EQUATIONS CONTAINING VARIABLES UNDER ONE OR MORE RADICALS

Note:


Example 1:

tex2html_wrap_inline130

First make a note of the fact that you cannot take the square root of a negative number. Therfore, the tex2html_wrap_inline134 term is valid only if tex2html_wrap_inline136 , the second term tex2html_wrap_inline138 is valid only if tex2html_wrap_inline140 , and the term tex2html_wrap_inline142 is valid only if tex2html_wrap_inline144 . The equation is valid if all the three terms are valid, therefore the domain is restricted to the common domain of the three terms or the set of real numbers tex2html_wrap_inline146 .




Square both sides of the equation and simplify.

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Isolate the tex2html_wrap_inline148 term.

displaymath96




Square both sides of the equation and simplify.

displaymath97

displaymath98

displaymath99

displaymath100

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Use the quadratic formula to solve for x.

displaymath102

displaymath103

displaymath104

displaymath105

displaymath106

displaymath107



The answers are tex2html_wrap_inline150.




Check the solution by substituting 1 in the original equation for x. If the left side of the equation equals the right side of the equation after the substitution, you have found the correct answer.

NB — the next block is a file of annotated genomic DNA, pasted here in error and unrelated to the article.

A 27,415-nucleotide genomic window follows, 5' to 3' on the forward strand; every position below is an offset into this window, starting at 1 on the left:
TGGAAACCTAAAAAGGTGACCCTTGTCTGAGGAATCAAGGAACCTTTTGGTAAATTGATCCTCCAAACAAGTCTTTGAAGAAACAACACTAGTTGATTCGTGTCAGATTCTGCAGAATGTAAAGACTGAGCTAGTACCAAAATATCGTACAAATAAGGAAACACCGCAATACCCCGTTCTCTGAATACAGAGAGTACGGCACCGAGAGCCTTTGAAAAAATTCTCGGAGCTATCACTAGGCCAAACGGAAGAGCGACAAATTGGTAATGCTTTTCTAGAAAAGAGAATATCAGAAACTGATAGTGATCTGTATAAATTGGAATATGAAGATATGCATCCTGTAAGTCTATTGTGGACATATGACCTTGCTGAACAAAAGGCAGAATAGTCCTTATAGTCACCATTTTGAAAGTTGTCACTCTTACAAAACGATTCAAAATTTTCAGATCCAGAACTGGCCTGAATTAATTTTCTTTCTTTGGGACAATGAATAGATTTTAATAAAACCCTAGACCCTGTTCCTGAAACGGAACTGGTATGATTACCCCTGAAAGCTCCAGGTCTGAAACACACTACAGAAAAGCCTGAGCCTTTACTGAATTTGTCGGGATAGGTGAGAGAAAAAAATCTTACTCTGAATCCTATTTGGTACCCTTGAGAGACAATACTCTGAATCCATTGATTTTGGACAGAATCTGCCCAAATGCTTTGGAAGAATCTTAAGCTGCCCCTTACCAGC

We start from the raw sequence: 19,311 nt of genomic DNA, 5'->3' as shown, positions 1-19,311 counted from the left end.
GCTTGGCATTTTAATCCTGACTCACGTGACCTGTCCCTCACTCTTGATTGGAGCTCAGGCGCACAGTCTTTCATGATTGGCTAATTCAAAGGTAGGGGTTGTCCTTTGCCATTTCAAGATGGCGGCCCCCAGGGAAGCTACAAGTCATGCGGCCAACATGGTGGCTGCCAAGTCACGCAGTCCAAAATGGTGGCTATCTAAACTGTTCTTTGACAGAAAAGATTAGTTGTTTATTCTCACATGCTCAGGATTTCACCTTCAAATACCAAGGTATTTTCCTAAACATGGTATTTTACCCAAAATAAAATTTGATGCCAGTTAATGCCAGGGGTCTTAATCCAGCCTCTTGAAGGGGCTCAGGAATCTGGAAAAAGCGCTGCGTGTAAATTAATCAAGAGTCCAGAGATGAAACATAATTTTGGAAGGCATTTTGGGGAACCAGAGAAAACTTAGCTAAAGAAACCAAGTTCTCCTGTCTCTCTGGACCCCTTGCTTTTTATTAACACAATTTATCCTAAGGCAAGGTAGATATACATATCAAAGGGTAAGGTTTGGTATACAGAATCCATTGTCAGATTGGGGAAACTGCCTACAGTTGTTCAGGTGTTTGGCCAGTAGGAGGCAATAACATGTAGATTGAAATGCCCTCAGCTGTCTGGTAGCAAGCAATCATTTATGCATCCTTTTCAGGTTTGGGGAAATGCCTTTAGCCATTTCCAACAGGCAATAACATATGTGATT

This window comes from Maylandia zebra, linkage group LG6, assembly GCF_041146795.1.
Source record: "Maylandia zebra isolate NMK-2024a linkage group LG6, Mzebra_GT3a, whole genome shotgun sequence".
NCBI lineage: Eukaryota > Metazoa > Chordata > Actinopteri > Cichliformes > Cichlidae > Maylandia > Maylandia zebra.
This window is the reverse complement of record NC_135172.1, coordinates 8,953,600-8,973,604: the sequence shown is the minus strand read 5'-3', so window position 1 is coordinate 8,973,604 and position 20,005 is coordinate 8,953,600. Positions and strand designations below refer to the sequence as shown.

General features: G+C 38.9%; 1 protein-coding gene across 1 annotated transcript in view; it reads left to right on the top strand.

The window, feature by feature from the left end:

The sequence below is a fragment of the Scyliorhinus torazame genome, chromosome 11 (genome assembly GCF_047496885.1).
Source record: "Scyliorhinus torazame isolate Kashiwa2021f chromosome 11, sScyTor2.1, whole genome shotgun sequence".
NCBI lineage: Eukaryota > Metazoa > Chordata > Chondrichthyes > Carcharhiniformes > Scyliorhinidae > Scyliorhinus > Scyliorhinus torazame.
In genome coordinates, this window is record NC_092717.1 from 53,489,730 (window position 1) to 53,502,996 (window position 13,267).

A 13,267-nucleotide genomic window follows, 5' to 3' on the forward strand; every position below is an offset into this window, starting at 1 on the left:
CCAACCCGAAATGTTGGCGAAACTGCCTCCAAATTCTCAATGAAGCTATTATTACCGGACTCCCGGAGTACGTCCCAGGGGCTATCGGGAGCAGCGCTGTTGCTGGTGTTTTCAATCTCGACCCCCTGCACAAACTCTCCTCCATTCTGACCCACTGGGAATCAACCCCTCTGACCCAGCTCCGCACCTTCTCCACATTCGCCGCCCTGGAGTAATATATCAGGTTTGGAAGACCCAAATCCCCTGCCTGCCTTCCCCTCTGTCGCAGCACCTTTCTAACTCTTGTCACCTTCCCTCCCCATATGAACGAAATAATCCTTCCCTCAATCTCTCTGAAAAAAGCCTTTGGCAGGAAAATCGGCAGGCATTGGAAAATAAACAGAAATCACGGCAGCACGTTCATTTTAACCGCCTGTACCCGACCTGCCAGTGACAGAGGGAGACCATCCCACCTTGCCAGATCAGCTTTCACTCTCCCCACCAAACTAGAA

Since the left side of the original equation equals the right side of the original equation after we substituted our solution for x, then x=1 is a solution.

Check the solution by substituting -4.244444 in the original equation for x. If the left side of the equation equals the right side of the equation after the substitution, you have found the correct answer.

Since the left side of the original equation does not equal the right side of the original equation after we substituted -4.244444 for x, then the solution x= -4.244444 is not valid and not a solution after all.

You can also check the answer by graphing the equation:

displaymath110

The graph represents the right side of the original equation minus the left side of the original equation. The x-intercept(s) of this graph is (are) the solution(s). Since there is just on x-intercept at 1, then the only solution is x=1.


If you would like to review another example, click on Example

If you would like to test yourself by working some problems similar to this example, click on Problem.p> If you would like to go back to the equation table of contents, click on Contents.

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Author:Nancy Marcus

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